• You should be aware of the Plan and should have been trained to administer an Epi Pen by a suitable qualified health professional;
  • The child or young person should be educated around their allergies and what to do in an emergency - a young person may be able to self-administer their own EpiPen or take antihistamines. If this is the case this should be recorded;
  • Medication should be easily accessible so you and/or the child/young person can access their medication in an emergency situation;
  • You should keep a record of each episode and any medication given.

For further information, see the NHS Website or see Allergy UK Website Allergy UK | National Charity.

5. Medicines

The following steps must be followed:

  • Check the medicine to make sure it is prescribed for the child and it is within the expiry date;
  • Make sure the child's name, the name of the medication, and the dosage are correct;
  • Give the medicine in accordance with the instructions;
  • Record when you give the medicine including the date, time, how much, your name and signature;
  • Record if the child refuses the medicine or the reason it was not given;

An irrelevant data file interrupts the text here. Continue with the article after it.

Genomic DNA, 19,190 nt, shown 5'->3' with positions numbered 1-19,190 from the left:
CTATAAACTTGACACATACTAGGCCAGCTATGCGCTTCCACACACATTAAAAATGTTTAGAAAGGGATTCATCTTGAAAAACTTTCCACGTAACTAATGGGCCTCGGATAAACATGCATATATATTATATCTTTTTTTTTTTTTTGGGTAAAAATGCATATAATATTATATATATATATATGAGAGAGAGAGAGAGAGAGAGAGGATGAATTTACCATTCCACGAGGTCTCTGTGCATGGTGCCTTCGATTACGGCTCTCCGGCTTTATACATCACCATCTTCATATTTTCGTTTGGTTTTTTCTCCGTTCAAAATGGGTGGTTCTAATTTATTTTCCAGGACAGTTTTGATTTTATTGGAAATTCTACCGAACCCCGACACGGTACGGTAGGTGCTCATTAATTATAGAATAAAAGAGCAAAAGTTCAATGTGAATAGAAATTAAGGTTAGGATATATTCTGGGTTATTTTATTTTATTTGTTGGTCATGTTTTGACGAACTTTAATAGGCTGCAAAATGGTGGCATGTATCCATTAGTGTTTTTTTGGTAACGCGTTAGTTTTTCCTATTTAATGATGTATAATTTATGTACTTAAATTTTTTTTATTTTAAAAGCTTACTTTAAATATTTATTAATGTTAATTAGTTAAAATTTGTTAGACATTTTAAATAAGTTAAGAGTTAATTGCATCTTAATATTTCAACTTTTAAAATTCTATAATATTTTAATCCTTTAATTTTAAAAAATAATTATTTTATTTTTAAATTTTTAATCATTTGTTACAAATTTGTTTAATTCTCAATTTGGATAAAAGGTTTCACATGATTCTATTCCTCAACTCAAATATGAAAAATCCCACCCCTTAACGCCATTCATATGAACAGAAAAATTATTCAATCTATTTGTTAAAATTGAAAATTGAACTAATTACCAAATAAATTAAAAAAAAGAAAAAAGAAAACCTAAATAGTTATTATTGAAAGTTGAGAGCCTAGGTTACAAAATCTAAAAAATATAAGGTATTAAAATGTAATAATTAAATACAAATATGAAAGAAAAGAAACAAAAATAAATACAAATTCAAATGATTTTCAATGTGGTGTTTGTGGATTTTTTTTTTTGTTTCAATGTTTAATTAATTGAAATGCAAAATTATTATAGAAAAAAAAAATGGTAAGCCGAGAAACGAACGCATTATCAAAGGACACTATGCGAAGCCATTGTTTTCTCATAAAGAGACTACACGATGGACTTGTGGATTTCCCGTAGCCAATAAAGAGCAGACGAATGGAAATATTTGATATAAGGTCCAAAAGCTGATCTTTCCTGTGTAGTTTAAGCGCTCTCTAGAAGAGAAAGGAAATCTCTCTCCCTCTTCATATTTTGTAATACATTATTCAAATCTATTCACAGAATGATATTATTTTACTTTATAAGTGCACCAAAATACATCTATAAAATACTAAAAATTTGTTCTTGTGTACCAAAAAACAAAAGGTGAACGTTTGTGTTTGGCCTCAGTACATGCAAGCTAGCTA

• You should not attempt to administer another dose of medication if the dose of medication has been partially swallowed or spat out.

Receipt of Medicines

All medicines from whatever source, including medication from hospital should be recorded.

The record should show:

  • Date you got the medicine;
  • Name, strength and dosage of medicine;
  • Quantity received;
  • Expiry date;
  • Name of the child for whom medication is prescribed/purchased;
  • Your signature for receiving the medicine.

6. Safe Management of Controlled Drugs

Some children and young people are prescribed controlled drugs. Examples of controlled drugs are morphine and pethidine for pain, methadone for withdrawal and Ritalin for hyperactivity.


See also CQC information on Controlled Drugs.

7. Disposal of Medicines

A record is required to identify what happens to medication in the home. This record should show:

  • Date you finished the medicine or disposed of it/returned it to the pharmacy;
  • Name and strength of medicine;
  • Quantity taken;
  • Name of the child for whom the medicine was prescribed/purchase;
  • Your signature if you arranged disposal of the medicine.

First aid and records of all medicines that have been given will be recorded in the daily record; if advice is sought from a GP, NHS 111 or pharmacist, you should record details of the discussions. If an accident occurs, which results in a visit to GP/hospital, it should be recorded.